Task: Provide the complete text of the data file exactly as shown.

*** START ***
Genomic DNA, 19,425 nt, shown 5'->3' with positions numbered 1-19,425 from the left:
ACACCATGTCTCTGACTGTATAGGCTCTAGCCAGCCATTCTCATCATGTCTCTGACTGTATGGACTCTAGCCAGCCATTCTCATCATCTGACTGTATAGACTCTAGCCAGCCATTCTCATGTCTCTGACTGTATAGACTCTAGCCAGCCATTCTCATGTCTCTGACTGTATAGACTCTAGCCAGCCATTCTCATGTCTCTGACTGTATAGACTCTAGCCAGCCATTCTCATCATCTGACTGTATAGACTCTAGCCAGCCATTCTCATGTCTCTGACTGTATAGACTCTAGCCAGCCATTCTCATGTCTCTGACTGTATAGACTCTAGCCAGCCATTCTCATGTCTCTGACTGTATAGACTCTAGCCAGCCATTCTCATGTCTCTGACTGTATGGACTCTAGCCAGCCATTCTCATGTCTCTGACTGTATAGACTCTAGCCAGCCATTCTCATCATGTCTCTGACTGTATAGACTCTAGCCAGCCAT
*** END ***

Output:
Genomic DNA, 19,425 nt, shown 5'->3' with positions numbered 1-19,425 from the left:
ACACCATGTCTCTGACTGTATAGGCTCTAGCCAGCCATTCTCATCATGTCTCTGACTGTATGGACTCTAGCCAGCCATTCTCATCATCTGACTGTATAGACTCTAGCCAGCCATTCTCATGTCTCTGACTGTATAGACTCTAGCCAGCCATTCTCATGTCTCTGACTGTATAGACTCTAGCCAGCCATTCTCATGTCTCTGACTGTATAGACTCTAGCCAGCCATTCTCATCATCTGACTGTATAGACTCTAGCCAGCCATTCTCATGTCTCTGACTGTATAGACTCTAGCCAGCCATTCTCATGTCTCTGACTGTATAGACTCTAGCCAGCCATTCTCATGTCTCTGACTGTATAGACTCTAGCCAGCCATTCTCATGTCTCTGACTGTATGGACTCTAGCCAGCCATTCTCATGTCTCTGACTGTATAGACTCTAGCCAGCCATTCTCATCATGTCTCTGACTGTATAGACTCTAGCCAGCCAT